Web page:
Many people ask me why the nation’s politicians are letting climate change dominate the political debate when people are so much more concerned about jobs, paying the mortgage, feeding the kids, and working hard to provide for their retirement years. Particularly since the arrival of COVID-19.
It’s a good question because in the year to September 2019, Australia’s emissions per capita were around 40 per cent lower than they were in 1990. It also revealed that the emissions intensity of the Australian economy was down almost 63 per cent from 1990 levels.
When people think about carbon output, they think electricity generation. But there are many other contributors. For example, trucks and earthmoving equipment that once spewed black smoke everywhere are now fitted with anti-pollution devices.
Farmers are changing their agricultural practices. Our manufacturers are saving money by becoming more energy efficient. Australians are world leaders in placing solar panels on their rooftops, a rate that has surprised us all. More and more, people are buying electric or hybrid cars. We are all choosing white goods and electrical appliances with the best energy efficiency ratings.
But energy companies have been busy too. Wind and solar farms are popping up everywhere and the projects are big in scale. The rate of growth would be even faster if the electricity grid could take more renewable-generated electrons. But that can’t happen without the additional firming power required to keep the system stable as our older coal-fired generators reach the end of their physical lives and withdraw. That’s the other thing happening regardless of government action; coal generation now struggles to compete with renewable generation and the most recently built coal generators will be the last to be retired.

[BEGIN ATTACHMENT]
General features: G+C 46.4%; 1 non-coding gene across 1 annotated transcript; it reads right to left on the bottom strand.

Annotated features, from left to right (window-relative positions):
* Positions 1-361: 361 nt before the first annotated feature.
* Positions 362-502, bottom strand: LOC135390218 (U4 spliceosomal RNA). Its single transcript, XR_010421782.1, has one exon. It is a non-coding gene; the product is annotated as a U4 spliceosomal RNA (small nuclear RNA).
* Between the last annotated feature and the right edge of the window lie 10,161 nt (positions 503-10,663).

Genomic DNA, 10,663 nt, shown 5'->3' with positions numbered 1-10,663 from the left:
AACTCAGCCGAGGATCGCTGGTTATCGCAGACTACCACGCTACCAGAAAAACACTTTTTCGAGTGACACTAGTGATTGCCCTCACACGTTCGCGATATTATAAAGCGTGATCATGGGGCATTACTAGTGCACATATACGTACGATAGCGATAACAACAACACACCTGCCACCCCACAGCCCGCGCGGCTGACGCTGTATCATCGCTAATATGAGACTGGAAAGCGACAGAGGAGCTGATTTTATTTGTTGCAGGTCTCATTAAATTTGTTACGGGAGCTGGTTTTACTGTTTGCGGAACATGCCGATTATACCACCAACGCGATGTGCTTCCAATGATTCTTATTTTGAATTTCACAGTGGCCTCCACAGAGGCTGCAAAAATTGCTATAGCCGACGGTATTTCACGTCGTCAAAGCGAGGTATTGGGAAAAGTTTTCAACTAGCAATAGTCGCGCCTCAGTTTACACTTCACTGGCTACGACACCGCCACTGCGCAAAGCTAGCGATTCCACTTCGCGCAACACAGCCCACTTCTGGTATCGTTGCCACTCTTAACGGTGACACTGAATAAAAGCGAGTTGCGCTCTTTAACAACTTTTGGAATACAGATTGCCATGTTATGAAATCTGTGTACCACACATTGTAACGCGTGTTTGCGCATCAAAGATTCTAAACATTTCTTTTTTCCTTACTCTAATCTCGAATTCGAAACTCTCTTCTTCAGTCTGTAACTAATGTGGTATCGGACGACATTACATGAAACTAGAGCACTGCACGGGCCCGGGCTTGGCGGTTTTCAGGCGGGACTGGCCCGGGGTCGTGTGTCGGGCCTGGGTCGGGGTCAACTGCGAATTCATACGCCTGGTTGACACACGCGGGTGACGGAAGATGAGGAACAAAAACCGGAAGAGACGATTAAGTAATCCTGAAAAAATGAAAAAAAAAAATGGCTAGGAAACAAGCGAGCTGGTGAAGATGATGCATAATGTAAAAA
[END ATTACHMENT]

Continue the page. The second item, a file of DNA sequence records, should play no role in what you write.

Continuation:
Like the rest of the world, Australia must take meaningful action on climate change, and we are. Of course, we could do more. But to do more we need leadership from politicians. We need to ditch the partisanship and the climate wars perpetuated by both the political left and right.
This is the essence of the twenty-year-long irrational climate change contest. Left combatants see advantage in overstating the threat while the right see opportunity in an economic scare campaign. The climate wars must end, they are counter-productive and self-indulgent. The Greens would have no platform without the climate fight and the far-right would lose its key economic scare campaign. Neither is prioritising the national interest.
Australian industry long ago gave up on waiting for the national Parliament to act, and to act without retreat as it did in 2013. They are not just acting and chasing cost-saving efficiencies now, they are also planning. Having embraced the aspiration of carbon neutrality by 2050, they are investing heavily in the technologies of the future: hydrogen, battery storage and carbon capture and utilisation, just to name a few.
Next time you hear a politician say the “transition is real and inevitable”, you should tell them they’re spot on. But offer them no thanks, they’ve been nothing but a brake on meaningful climate change action.